A Glance Into The Competitive World of Irish Dancing
I asked Pro Tem’s Editor in Chief, Camille Slaght, about her career as a competitive Irish dancer:
Q: When and why did you start irish dancing?
A: I started dancing twelve years ago. When I was nine, I saw my friend Olivia dancing in my elementary school’s talent show. I was drawn to her quick feet and to the buckles on her shoes, so I asked my parents to sign me up for Irish dancing. I am a very competitive person, so from the beginning, I loved the discipline it required.
Q: How often do you train?
A: I usually train 8 to 10 hours per week.
Q: Do you do other kinds of training besides dance?
A: I try to go to the gym a few times a week. It’s important to do both cardio and weights. I also do yoga, which helps with flexibility.
Q: What are the most prestigious placements you have achieved?
A: I have placed 11th at the World Championships, 7th in North America and 1st in Eastern Canada.
Q: Which competition did you last participate in? How did it go?
A: Saturday November 12th, I competed at the Eastern Canadian Irish Dance Championships. It was my first time competing in the Senior Ladies age group (21 and over), and I came 2nd, qualifying for the 2017 World Championships in Dublin, Ireland.
Q: Do you also participate in non-competitive performances?
A: Many dance schools do performances as well as competitions. I have performed at weddings, festivals, nursing homes, and an endless amount of Irish pubs during Saint Patrick’s Day. I have also performed twice at the Roy Thomson Hall in Toronto, alongside the Barra MacNeils, a Canadian Celtic music group.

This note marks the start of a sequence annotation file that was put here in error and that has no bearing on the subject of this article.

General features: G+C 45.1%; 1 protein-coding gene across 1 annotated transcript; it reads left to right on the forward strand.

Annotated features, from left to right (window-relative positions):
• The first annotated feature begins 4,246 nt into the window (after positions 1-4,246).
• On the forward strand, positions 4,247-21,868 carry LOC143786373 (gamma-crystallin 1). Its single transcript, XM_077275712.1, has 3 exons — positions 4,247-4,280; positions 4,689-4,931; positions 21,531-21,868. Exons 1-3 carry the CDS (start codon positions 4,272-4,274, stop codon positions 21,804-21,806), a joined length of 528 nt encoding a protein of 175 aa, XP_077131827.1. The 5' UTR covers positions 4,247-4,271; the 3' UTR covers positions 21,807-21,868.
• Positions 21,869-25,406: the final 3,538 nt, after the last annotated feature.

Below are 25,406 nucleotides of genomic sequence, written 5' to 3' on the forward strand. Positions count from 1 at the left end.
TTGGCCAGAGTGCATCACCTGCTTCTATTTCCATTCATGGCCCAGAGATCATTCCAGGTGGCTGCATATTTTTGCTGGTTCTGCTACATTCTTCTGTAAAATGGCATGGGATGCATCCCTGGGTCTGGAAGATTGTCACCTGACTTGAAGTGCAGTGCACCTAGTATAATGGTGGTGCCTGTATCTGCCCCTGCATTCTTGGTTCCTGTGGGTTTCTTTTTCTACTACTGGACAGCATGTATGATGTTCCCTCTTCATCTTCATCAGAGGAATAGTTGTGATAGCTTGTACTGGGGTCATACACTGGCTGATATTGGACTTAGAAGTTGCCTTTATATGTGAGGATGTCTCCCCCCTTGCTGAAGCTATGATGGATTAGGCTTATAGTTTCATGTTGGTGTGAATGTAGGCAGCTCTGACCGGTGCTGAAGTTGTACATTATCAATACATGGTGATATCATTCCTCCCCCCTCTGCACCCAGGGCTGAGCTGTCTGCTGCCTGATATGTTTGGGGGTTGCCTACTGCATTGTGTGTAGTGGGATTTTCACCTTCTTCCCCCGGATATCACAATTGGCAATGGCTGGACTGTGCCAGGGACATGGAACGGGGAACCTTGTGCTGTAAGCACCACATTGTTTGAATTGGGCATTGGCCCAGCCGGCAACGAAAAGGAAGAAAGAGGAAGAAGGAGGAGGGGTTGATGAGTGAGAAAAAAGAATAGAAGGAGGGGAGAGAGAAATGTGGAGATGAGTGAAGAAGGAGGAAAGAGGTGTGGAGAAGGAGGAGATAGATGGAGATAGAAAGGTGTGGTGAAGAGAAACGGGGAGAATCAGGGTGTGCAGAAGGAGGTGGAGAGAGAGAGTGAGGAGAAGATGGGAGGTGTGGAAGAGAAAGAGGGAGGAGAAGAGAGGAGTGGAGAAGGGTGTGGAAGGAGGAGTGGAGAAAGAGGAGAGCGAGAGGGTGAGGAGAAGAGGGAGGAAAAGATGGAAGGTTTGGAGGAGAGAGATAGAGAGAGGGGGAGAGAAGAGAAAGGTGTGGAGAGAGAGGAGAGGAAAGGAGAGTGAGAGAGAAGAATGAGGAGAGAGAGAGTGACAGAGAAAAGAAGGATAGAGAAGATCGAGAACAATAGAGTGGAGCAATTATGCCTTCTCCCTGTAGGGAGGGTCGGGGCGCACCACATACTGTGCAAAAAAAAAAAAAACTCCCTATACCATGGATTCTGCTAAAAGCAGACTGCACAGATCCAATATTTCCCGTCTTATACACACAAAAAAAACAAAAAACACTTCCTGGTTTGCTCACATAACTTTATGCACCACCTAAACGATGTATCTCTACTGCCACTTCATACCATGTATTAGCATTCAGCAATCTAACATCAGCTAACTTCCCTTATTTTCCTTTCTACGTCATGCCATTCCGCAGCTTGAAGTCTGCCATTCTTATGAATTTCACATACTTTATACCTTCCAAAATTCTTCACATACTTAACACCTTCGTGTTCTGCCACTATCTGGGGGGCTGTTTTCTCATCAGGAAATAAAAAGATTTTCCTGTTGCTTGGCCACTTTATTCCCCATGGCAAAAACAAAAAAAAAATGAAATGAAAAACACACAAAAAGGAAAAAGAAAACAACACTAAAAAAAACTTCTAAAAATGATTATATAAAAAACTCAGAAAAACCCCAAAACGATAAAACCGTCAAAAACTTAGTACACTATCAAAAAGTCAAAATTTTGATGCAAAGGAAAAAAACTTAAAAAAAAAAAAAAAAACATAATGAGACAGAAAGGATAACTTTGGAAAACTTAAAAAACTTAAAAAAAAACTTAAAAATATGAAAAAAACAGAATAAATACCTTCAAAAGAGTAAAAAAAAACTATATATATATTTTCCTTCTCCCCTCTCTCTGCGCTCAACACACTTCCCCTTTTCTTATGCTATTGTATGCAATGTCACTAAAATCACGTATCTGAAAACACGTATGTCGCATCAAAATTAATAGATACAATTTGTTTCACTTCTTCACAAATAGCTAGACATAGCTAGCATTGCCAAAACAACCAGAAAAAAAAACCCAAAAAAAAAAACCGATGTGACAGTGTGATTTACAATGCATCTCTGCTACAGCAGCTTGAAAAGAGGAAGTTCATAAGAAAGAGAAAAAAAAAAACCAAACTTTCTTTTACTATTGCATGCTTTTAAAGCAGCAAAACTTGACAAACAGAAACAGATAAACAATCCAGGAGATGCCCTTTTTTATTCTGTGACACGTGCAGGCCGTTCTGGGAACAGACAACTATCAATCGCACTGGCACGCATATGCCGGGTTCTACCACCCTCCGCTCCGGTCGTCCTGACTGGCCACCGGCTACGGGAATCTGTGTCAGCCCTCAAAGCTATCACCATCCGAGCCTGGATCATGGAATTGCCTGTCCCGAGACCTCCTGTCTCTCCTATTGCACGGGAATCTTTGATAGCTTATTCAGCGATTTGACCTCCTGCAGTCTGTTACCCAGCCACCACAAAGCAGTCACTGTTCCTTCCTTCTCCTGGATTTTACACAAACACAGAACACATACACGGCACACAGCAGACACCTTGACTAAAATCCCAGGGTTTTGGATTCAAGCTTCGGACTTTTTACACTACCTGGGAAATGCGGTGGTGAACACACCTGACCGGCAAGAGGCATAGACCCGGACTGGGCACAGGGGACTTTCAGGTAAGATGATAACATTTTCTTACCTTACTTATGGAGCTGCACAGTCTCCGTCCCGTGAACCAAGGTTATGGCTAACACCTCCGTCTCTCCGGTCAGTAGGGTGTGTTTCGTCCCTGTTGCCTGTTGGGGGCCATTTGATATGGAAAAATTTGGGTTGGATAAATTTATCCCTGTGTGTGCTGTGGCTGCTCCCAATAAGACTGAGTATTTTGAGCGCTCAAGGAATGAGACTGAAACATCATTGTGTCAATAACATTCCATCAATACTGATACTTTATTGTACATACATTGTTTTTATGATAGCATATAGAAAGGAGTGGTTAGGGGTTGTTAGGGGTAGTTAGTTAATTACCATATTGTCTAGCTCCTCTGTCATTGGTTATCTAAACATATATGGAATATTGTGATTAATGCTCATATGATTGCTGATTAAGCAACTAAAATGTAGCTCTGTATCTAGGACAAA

Q: What is a typical competition day like?
A: I usually have to wake up at 5:30am because at major competitions I am often scheduled to start at 8:30am. I like having two hours to get ready and one hour to warm up. I start with makeup, then do my hair, and I try to eat breakfast despite the nerves. On dance day, I always eat the same thing: Vector cereal for breakfast, grapes between rounds, and an energy bar before my set. Each round is spread out throughout the day, so I have to make sure that I eat to maintain my energy. I also take sips of a Red Bull right before I dance.
Once I have made my way to the venue, I say hi to my teachers and friends, and start taping my feet. I do a warm up in runners, then in my dance shoes. We perform three rounds in front of three to seven judges, depending on the competition. The first round is the hard shoe dance, then we do the soft shoe round, which is my favourite.
The scores from the first two rounds are tabulated, and the top 50% are “recalled” to do a third round called the set dance. This one is danced in hard shoe, alone, and is supposed to showcase all the things each dancer does best (if I could do my set in soft shoes, I would). At the end of the day, there is an awards ceremony where the world qualifiers are announced, and then places are announced. Recall medals are given out, and the top five dancers stand triumphantly on the podium, as friends and family cheer for them.